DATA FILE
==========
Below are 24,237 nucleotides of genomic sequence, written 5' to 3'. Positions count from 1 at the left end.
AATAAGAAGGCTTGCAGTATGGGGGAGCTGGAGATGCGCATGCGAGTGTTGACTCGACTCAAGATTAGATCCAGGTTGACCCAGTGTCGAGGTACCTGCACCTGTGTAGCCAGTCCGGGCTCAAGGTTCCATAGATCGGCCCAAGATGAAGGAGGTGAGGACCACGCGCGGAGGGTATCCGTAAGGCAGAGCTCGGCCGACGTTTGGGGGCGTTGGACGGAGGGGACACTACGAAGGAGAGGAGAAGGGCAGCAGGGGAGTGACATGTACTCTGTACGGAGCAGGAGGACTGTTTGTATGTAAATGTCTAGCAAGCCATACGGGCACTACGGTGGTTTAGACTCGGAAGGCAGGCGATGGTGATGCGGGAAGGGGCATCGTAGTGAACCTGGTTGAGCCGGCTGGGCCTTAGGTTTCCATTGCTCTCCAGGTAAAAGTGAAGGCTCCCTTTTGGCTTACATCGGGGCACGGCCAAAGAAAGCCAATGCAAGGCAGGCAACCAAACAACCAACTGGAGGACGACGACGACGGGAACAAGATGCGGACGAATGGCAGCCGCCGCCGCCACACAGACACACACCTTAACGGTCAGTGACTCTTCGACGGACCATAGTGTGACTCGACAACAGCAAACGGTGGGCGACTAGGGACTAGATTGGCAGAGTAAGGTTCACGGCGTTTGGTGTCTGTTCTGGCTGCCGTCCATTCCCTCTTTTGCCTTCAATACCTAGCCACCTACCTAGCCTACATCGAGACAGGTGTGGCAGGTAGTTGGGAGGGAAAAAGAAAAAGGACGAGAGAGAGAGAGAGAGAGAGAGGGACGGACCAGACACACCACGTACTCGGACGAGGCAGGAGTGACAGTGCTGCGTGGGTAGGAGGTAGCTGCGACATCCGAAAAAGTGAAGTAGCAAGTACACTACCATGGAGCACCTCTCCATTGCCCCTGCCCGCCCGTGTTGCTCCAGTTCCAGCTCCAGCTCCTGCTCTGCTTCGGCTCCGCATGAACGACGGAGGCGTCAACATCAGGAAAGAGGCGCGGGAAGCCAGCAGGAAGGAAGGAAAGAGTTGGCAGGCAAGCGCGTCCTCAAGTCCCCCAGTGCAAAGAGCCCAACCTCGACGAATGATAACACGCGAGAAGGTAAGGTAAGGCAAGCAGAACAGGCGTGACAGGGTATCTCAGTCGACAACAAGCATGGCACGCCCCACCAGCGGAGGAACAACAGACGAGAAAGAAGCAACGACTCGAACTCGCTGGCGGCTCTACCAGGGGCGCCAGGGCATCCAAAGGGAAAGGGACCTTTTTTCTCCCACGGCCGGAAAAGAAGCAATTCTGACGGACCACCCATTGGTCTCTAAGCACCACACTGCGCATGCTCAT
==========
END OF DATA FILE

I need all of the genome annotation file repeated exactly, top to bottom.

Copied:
Below are 24,237 nucleotides of genomic sequence, written 5' to 3'. Positions count from 1 at the left end.
AATAAGAAGGCTTGCAGTATGGGGGAGCTGGAGATGCGCATGCGAGTGTTGACTCGACTCAAGATTAGATCCAGGTTGACCCAGTGTCGAGGTACCTGCACCTGTGTAGCCAGTCCGGGCTCAAGGTTCCATAGATCGGCCCAAGATGAAGGAGGTGAGGACCACGCGCGGAGGGTATCCGTAAGGCAGAGCTCGGCCGACGTTTGGGGGCGTTGGACGGAGGGGACACTACGAAGGAGAGGAGAAGGGCAGCAGGGGAGTGACATGTACTCTGTACGGAGCAGGAGGACTGTTTGTATGTAAATGTCTAGCAAGCCATACGGGCACTACGGTGGTTTAGACTCGGAAGGCAGGCGATGGTGATGCGGGAAGGGGCATCGTAGTGAACCTGGTTGAGCCGGCTGGGCCTTAGGTTTCCATTGCTCTCCAGGTAAAAGTGAAGGCTCCCTTTTGGCTTACATCGGGGCACGGCCAAAGAAAGCCAATGCAAGGCAGGCAACCAAACAACCAACTGGAGGACGACGACGACGGGAACAAGATGCGGACGAATGGCAGCCGCCGCCGCCACACAGACACACACCTTAACGGTCAGTGACTCTTCGACGGACCATAGTGTGACTCGACAACAGCAAACGGTGGGCGACTAGGGACTAGATTGGCAGAGTAAGGTTCACGGCGTTTGGTGTCTGTTCTGGCTGCCGTCCATTCCCTCTTTTGCCTTCAATACCTAGCCACCTACCTAGCCTACATCGAGACAGGTGTGGCAGGTAGTTGGGAGGGAAAAAGAAAAAGGACGAGAGAGAGAGAGAGAGAGAGAGGGACGGACCAGACACACCACGTACTCGGACGAGGCAGGAGTGACAGTGCTGCGTGGGTAGGAGGTAGCTGCGACATCCGAAAAAGTGAAGTAGCAAGTACACTACCATGGAGCACCTCTCCATTGCCCCTGCCCGCCCGTGTTGCTCCAGTTCCAGCTCCAGCTCCTGCTCTGCTTCGGCTCCGCATGAACGACGGAGGCGTCAACATCAGGAAAGAGGCGCGGGAAGCCAGCAGGAAGGAAGGAAAGAGTTGGCAGGCAAGCGCGTCCTCAAGTCCCCCAGTGCAAAGAGCCCAACCTCGACGAATGATAACACGCGAGAAGGTAAGGTAAGGCAAGCAGAACAGGCGTGACAGGGTATCTCAGTCGACAACAAGCATGGCACGCCCCACCAGCGGAGGAACAACAGACGAGAAAGAAGCAACGACTCGAACTCGCTGGCGGCTCTACCAGGGGCGCCAGGGCATCCAAAGGGAAAGGGACCTTTTTTCTCCCACGGCCGGAAAAGAAGCAATTCTGACGGACCACCCATTGGTCTCTAAGCACCACACTGCGCATGCTCAT